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Tibial Bypass Fails to Improve Healing Time of Wounds Compared to Serial Endovascular Tibial Intervention
Andrew M. Reittinger, Samuel N. Steerman, M.D..
Eastern Virginia Medical School, Norfolk, VA, USA.

Critical limb ischemia (CLI) has been traditionally treated with bypass surgery, but studies indicate that endovascular techniques can be a safe, effective method of revascularization. Subsequent intervention is often required in CLI patients that had previously undergone initial percutaneous treatment and the superiority of repeat endovascular interventions or tibial bypass is not clear in these patients.
A retrospective study was performed of all patients who underwent multiple tibial revascularizations for CLI from 1/1/2000 to 9/24/2013. All patients underwent endovascular tibial interventions as the initial procedure. The Tibial Bypass (TB) group included patients that had a tibial bypass as the second procedure. The Multiple Endovascular Interventions (MEI) group included patients treated with repeat endovascular tibial intervention. Group demographics, procedural data and outcomes were compared using t-test and Kaplan-Meier survival analysis.
The TB group and MEI group included 32 and 181 patients, respectively. The groups were similar in demographics, medications, and risk factors. The MEI group had an average of 1.35 percutaneous revascularizations, with 5 being the maximum. Pre-operative indications for intervention were rest pain (TB 25.00% vs MEI 19.34%, p=0.464), ulceration (37.51% vs 47.50%, p=0.297), and gangrene (21.88% vs 20.99%, p=0.911). Average pre-operative Rutherford scores for the TB group and MEI group were comparable (4.774 vs 4.879, p=0.440). Tibial disease within the TB and MEI Groups was classified as TASC A (6.25% vs 7.73%, p=0.629), TASC B (34.38% vs 38.67%, p=0.646), TASC C (3.13% vs 14.36%, p=0.079), and TASC D (53.13% vs 19.89%, p<0.0001) after initial angiogram. The TB and MEI groups were followed for an average of 568.47 days and 453.84 days (p=0.161) after the final intervention, respectively. There were no significant differences between TB and MEI in mortality (18.8% vs 24.9%, p=0.458), post-operative complications (21.9% vs 15.5%, p=0.370), major amputation (28.1% vs 30.4%, p=0.802), minor amputation (32.3% vs 34.6%, p=0.802), ulcer healing rate (TB: 260.54 days vs MEI: 355.86 days, p=0.328, Figure) or ulcers healed (TB: 59.10% vs MEI: 46.15%, p=0.258).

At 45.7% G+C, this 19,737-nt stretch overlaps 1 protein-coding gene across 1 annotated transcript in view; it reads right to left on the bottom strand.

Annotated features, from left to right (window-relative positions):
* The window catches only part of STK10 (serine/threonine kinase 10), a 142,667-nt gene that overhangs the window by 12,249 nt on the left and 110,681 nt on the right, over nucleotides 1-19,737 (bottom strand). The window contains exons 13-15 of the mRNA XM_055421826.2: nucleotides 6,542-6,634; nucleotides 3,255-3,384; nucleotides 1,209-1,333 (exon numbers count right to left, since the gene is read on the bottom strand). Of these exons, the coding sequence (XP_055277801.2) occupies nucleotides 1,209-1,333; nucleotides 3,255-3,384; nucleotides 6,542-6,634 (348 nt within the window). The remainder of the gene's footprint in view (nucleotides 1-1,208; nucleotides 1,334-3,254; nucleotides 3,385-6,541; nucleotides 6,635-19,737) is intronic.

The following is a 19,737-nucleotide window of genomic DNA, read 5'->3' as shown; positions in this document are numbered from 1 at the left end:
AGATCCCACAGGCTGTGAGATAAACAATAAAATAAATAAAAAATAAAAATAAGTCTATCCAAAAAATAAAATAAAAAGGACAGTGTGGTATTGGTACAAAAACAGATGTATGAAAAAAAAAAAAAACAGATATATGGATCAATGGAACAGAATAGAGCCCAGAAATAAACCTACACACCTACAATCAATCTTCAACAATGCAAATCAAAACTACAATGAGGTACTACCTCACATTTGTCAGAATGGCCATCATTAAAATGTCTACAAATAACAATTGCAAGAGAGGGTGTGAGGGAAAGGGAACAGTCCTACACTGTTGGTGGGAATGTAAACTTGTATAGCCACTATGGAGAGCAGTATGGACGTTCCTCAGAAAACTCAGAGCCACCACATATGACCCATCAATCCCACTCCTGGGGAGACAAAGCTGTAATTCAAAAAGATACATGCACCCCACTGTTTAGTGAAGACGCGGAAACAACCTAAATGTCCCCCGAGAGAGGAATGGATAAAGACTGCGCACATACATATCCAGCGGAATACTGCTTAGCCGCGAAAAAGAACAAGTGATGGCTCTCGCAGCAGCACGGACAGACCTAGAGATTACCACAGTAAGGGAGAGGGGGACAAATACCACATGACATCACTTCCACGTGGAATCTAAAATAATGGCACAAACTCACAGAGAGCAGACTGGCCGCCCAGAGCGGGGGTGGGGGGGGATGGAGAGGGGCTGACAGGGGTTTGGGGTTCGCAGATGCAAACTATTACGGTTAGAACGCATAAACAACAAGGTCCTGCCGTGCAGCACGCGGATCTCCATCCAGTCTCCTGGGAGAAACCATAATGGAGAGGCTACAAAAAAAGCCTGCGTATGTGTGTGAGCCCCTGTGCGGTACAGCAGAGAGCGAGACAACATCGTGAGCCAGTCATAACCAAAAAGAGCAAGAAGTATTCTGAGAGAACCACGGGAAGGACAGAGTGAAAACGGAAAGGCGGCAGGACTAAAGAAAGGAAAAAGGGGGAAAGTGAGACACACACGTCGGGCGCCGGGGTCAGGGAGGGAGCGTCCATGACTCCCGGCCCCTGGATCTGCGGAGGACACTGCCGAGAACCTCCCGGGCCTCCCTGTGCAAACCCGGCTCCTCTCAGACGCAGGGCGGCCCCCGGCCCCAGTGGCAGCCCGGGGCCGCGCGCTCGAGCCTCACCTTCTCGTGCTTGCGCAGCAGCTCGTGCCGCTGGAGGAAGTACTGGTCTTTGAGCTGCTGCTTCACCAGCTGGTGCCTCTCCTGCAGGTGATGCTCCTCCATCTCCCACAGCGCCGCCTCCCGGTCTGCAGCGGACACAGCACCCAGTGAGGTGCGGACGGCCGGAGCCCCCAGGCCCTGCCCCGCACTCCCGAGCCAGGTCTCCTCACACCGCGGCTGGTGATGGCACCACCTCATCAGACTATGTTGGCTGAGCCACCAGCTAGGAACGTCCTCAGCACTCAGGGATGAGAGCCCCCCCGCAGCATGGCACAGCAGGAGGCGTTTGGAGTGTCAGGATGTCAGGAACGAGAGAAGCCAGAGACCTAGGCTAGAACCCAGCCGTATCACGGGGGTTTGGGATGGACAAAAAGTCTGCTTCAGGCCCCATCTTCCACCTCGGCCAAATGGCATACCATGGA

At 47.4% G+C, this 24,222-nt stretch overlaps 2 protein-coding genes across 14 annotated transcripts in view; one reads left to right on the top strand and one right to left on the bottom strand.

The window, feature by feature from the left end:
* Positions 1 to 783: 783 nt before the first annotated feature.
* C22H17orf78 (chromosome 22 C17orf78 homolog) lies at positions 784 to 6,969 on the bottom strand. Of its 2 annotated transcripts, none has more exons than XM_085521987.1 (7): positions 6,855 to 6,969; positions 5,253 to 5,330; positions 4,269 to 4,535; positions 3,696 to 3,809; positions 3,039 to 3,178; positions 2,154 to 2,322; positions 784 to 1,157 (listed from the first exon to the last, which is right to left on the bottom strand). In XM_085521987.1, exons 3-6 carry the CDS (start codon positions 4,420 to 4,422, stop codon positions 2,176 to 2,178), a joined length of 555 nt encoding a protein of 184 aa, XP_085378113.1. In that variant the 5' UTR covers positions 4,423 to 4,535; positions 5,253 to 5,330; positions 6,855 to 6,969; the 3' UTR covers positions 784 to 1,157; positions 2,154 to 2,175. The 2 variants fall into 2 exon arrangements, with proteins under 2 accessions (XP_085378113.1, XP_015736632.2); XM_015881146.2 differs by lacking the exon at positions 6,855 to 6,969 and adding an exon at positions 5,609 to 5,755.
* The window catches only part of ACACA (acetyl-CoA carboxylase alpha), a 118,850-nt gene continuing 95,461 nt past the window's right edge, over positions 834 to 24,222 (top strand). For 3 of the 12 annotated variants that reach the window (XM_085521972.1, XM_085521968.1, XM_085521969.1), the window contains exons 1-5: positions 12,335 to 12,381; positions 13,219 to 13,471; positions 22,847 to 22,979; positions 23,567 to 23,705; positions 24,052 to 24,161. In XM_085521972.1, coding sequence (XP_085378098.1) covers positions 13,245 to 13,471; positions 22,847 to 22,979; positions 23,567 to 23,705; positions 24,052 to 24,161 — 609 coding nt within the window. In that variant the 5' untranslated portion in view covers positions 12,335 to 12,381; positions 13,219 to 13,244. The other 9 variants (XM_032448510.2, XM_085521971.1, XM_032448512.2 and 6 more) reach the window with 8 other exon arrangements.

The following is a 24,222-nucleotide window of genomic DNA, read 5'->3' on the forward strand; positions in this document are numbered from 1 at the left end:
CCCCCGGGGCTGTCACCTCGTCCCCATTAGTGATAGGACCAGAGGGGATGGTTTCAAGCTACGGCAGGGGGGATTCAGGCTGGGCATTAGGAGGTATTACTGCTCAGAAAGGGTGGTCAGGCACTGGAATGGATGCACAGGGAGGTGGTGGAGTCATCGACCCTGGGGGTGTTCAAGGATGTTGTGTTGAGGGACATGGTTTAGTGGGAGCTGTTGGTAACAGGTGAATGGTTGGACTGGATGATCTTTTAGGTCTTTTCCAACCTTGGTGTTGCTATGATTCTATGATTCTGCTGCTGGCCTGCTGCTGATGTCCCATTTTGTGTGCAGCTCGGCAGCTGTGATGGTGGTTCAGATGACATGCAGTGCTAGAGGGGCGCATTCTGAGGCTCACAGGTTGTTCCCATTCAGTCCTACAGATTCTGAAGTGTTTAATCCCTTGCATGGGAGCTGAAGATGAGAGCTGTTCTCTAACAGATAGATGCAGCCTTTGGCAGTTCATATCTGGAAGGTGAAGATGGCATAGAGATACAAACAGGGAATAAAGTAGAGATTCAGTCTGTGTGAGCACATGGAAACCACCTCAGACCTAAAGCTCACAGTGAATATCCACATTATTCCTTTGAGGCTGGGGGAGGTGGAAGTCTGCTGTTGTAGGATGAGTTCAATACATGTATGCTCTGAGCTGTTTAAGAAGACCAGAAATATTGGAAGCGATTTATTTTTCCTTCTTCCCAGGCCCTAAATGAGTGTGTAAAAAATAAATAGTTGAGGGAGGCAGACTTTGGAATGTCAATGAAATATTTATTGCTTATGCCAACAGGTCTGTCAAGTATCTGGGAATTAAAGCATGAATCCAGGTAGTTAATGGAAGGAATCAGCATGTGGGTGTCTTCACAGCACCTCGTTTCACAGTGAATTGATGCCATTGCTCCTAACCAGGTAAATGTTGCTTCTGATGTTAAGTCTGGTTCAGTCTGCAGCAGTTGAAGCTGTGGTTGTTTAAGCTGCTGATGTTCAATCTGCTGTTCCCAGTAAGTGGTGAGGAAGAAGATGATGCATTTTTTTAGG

After initial endovascular tibial intervention, performing multiple endovascular tibial interventions produces a rate of wound healing and limb salvage equal to lower extremity bypass.

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